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Band of brothers glistening with gold <br> Paralympians bond on and off the ice as sled hockey champs

They call themselves a brotherhood, a band of 15 who have grown together as teammates, learning to love and trust one another, both on and off the ice.

But as individuals, the members of the U.S. Paralympic sled hockey team carry their own personalized snapshots of those giddy moments after Saturday's 2-0 triumph over Japan for the gold medal in Vancouver, British Columbia.

Sometimes, the littlest things stick in your memory.

Goalie Mike Blabac, from Buffalo, remembers how the team messed up singing the national anthem at the medal ceremony.

"We were so hopped up on adrenaline that we were zipping through it, going much faster than the music," he said. "So we had to slow down a couple of times."

Talented forward Alexi Salamone, from Grand Island, remembers getting his gold medal and contrasting that feeling with the disappointment of having won a bronze medal four years ago in Torino, Italy.

"I was tearing up," he said of the gold medal being draped around his neck. "Every emotion was going through me. I remember what happened in Torino. I couldn't believe we were actually receiving gold medals."

And Adam Page, the 18-year-old forward who's a senior at St. Mary's High School in Lancaster, won't ever forget the moment when he first wore gold.

"I tried to find my parents in the stands and wave at them," he said. "I could see my dad tearing up, and it was one of the first times I cried, too.

"I thought of how close we were as a team all year. We got closer and closer as the year went on, and it was great to be there with your team."

Those three players returned home from Vancouver late Monday night.

They got together Tuesday in the principal's office at St. Mary's, rubbing sleep from their eyes, to reflect on the wonderful but draining gold medal experience.

The sled hockey team has a true Western New York flavor, with four players, including forward Brad Emmerson from Amherst. Five other players moved to Buffalo for up to a year before the Paralympics to train, practice and hang out together.

Some called them the Buffalo Nine, representing 60 percent of the team. That experience helped separate this team from the other top squads in Vancouver.

"I think it all comes back to the six months or so when we had almost the whole team here practicing together [in Buffalo] and being with each other," said Page, the second-youngest player on the team. "It made us so much closer. If we didn't have that, it wouldn't be as strong a bond.

"That's the feeling we all have, that we'd do anything for anybody. So when we went out on the ice, that made you work so much harder."

Blabac found another way to express it. He had two out-of-towners staying with him in the last few months before the Paralympics. That struck him and his fiancee, Kerri Tolokonsky, as they left the airport Monday night.

"It was hard coming home last night," he said. "It was quiet. It was hitting us that everyone was gone."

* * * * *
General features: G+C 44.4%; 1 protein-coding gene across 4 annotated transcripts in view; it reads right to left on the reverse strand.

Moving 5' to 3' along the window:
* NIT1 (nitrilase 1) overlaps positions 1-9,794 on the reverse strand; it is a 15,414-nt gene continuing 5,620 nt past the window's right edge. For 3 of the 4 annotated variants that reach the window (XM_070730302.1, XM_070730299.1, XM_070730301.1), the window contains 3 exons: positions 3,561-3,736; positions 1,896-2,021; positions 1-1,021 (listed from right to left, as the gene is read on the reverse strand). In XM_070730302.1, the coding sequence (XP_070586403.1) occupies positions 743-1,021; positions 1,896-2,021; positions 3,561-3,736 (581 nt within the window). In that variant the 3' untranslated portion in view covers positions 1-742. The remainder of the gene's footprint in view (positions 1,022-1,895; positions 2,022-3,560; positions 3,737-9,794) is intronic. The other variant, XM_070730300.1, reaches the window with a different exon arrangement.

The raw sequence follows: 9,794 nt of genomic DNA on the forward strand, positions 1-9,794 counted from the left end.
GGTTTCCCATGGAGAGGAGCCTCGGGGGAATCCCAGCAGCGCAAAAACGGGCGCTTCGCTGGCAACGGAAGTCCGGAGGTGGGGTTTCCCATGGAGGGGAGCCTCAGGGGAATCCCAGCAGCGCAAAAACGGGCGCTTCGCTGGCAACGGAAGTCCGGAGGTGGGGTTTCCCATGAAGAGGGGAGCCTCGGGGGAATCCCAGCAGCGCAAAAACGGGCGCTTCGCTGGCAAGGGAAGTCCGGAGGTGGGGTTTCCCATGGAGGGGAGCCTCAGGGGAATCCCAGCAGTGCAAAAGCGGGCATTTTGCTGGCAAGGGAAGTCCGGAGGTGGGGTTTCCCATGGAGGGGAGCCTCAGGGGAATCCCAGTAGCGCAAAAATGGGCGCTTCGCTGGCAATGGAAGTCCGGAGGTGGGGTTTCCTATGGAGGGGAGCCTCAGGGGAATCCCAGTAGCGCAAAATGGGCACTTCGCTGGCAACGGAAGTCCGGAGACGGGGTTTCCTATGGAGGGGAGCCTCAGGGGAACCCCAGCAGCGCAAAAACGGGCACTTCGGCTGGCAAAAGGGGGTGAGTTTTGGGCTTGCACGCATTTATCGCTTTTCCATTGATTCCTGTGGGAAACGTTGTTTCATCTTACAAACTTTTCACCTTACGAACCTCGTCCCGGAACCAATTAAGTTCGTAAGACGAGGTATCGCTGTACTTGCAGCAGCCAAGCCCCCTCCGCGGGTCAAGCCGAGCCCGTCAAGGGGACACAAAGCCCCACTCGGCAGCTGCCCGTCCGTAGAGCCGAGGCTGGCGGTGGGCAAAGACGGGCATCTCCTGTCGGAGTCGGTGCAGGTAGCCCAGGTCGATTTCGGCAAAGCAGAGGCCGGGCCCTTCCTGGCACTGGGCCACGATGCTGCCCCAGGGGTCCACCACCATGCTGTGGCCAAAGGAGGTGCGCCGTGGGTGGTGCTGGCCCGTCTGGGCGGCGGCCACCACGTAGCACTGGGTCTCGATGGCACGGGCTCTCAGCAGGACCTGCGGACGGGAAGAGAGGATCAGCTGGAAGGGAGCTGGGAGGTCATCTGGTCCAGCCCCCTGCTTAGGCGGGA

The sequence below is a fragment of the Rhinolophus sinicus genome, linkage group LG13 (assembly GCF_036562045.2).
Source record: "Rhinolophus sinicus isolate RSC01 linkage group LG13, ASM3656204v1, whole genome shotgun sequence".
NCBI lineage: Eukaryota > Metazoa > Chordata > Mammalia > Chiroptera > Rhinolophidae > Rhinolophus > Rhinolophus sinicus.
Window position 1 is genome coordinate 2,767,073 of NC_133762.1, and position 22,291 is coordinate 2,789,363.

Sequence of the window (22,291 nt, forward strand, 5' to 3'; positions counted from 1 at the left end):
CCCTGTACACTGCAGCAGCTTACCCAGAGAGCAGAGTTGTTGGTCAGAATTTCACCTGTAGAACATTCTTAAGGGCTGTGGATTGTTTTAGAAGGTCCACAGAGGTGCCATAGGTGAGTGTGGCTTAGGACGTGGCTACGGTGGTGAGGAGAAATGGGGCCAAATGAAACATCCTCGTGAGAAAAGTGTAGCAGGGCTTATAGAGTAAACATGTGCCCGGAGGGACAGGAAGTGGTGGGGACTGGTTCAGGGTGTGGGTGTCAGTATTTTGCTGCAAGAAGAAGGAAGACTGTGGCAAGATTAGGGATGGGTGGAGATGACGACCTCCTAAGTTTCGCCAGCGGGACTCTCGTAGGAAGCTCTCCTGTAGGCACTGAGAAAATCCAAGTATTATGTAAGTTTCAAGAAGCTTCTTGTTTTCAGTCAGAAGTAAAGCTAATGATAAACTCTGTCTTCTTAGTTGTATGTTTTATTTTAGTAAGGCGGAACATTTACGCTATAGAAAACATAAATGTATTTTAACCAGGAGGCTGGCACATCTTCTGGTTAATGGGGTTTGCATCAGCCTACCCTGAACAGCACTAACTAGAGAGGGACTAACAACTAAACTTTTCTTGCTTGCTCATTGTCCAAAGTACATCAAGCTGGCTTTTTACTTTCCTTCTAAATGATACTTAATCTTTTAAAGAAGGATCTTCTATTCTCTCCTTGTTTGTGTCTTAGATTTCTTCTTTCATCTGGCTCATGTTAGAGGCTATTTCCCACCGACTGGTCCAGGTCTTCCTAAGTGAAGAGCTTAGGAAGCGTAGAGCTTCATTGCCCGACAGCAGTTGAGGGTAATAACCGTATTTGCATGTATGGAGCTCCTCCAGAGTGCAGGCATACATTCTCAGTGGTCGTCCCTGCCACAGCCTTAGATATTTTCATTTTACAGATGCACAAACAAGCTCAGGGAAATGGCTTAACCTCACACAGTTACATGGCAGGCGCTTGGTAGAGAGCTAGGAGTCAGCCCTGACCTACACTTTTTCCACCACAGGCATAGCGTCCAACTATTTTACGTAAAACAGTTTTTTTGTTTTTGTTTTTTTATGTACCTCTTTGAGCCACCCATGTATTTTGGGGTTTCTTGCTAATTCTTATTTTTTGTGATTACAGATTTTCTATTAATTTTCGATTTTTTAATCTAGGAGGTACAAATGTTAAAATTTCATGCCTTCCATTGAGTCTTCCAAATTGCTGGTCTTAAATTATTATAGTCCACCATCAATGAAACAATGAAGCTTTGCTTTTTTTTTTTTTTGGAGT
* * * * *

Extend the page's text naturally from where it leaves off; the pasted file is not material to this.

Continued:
This team was so tight that one of its few regrets was about the last three players cut from the squad.

"We lost some brothers along the way," Blabac said.

The players range in age from 17 to 43. So in many ways, the family metaphor works, whether you call the veterans "father figures" or "big brothers."

Salamone, 22, talked about what Blabac, 36, the backup goalie, has meant to him, as a mentor.

"We're all brothers, but he's my best friend," he said. "I look up to him as my big brother. He's probably the best thing that happened to the Buffalo group and the Buffalo Nine. He's our man. He doesn't need an 'A' [assistant captain] or 'C' [captain] on his jersey. He just knows that we look up to him."

These guys are jocks, all of whom came back from some kind of disability.

Page was born with spina bifida. Blabac was diagnosed with multiple sclerosis in 2001. Salamone, born with deformed legs in Russia 14 months after the disaster at the Chernobyl nuclear power plant, had both legs amputated at age 4.

Doctors said Salamone never would walk with his prosthetic legs. But he wrestled at Grand Island High School, without the prosthetics, and even skated with his prosthetics.

"When I heard people say, 'You're not going to do this, or you can't do that,' I just didn't pay any attention to it," he said. "I knew there was a drive in me to accomplish anything I wanted to be."

Blabac said he remains a "little numb" about what they all accomplished.

"These guys had a lot of doors slammed in their faces," he said. "I like to say that when one door closes, a window opens. All these guys have at least crawled through the window."

This is a true team, molded by head coach Ray Maluta of Rochester. They talk about picking one another up when any of them is having a bad day. They say nobody cares who scores the goals and gets the plaudits. And while virtually all the players might want to return, they know the reality, that all 15 guys probably won't be together again.

Except at reunions and special occasions, such as weddings.

"Mine is in October," Blabac said. "I'll try to get a bigger hall."


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